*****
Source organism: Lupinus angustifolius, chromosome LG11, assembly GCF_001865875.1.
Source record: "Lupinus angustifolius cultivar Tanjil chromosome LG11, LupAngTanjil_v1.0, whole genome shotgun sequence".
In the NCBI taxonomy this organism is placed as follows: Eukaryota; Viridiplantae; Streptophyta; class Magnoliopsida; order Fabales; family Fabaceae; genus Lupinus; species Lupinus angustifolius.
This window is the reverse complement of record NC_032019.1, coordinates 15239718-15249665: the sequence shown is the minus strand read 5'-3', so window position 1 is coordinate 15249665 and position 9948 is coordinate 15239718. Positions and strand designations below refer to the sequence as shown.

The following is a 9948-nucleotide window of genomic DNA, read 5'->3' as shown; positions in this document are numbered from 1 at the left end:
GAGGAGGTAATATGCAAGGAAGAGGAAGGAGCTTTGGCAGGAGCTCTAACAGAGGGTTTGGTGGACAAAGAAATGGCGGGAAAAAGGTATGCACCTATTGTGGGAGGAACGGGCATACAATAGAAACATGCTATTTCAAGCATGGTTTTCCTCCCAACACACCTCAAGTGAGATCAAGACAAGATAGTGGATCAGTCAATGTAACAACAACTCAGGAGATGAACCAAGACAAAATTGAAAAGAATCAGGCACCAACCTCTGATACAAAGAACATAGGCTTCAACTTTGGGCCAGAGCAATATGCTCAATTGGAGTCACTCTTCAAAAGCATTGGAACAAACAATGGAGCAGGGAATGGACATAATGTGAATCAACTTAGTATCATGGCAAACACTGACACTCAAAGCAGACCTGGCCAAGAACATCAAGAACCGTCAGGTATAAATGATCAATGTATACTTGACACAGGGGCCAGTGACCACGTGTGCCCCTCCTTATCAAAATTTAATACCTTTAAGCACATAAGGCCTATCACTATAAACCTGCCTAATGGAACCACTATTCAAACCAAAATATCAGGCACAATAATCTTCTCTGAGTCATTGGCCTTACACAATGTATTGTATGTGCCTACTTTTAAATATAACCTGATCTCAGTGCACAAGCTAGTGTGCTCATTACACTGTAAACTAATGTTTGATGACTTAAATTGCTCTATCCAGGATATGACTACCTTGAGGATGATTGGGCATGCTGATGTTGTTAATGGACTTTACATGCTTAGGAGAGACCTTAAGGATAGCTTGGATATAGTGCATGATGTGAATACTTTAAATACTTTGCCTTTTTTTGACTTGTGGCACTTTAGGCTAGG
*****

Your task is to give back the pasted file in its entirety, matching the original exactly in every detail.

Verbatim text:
Source organism: Lupinus angustifolius, chromosome LG11, assembly GCF_001865875.1.
Source record: "Lupinus angustifolius cultivar Tanjil chromosome LG11, LupAngTanjil_v1.0, whole genome shotgun sequence".
In the NCBI taxonomy this organism is placed as follows: Eukaryota; Viridiplantae; Streptophyta; class Magnoliopsida; order Fabales; family Fabaceae; genus Lupinus; species Lupinus angustifolius.
This window is the reverse complement of record NC_032019.1, coordinates 15239718-15249665: the sequence shown is the minus strand read 5'-3', so window position 1 is coordinate 15249665 and position 9948 is coordinate 15239718. Positions and strand designations below refer to the sequence as shown.

The following is a 9948-nucleotide window of genomic DNA, read 5'->3' as shown; positions in this document are numbered from 1 at the left end:
GAGGAGGTAATATGCAAGGAAGAGGAAGGAGCTTTGGCAGGAGCTCTAACAGAGGGTTTGGTGGACAAAGAAATGGCGGGAAAAAGGTATGCACCTATTGTGGGAGGAACGGGCATACAATAGAAACATGCTATTTCAAGCATGGTTTTCCTCCCAACACACCTCAAGTGAGATCAAGACAAGATAGTGGATCAGTCAATGTAACAACAACTCAGGAGATGAACCAAGACAAAATTGAAAAGAATCAGGCACCAACCTCTGATACAAAGAACATAGGCTTCAACTTTGGGCCAGAGCAATATGCTCAATTGGAGTCACTCTTCAAAAGCATTGGAACAAACAATGGAGCAGGGAATGGACATAATGTGAATCAACTTAGTATCATGGCAAACACTGACACTCAAAGCAGACCTGGCCAAGAACATCAAGAACCGTCAGGTATAAATGATCAATGTATACTTGACACAGGGGCCAGTGACCACGTGTGCCCCTCCTTATCAAAATTTAATACCTTTAAGCACATAAGGCCTATCACTATAAACCTGCCTAATGGAACCACTATTCAAACCAAAATATCAGGCACAATAATCTTCTCTGAGTCATTGGCCTTACACAATGTATTGTATGTGCCTACTTTTAAATATAACCTGATCTCAGTGCACAAGCTAGTGTGCTCATTACACTGTAAACTAATGTTTGATGACTTAAATTGCTCTATCCAGGATATGACTACCTTGAGGATGATTGGGCATGCTGATGTTGTTAATGGACTTTACATGCTTAGGAGAGACCTTAAGGATAGCTTGGATATAGTGCATGATGTGAATACTTTAAATACTTTGCCTTTTTTTGACTTGTGGCACTTTAGGCTAGG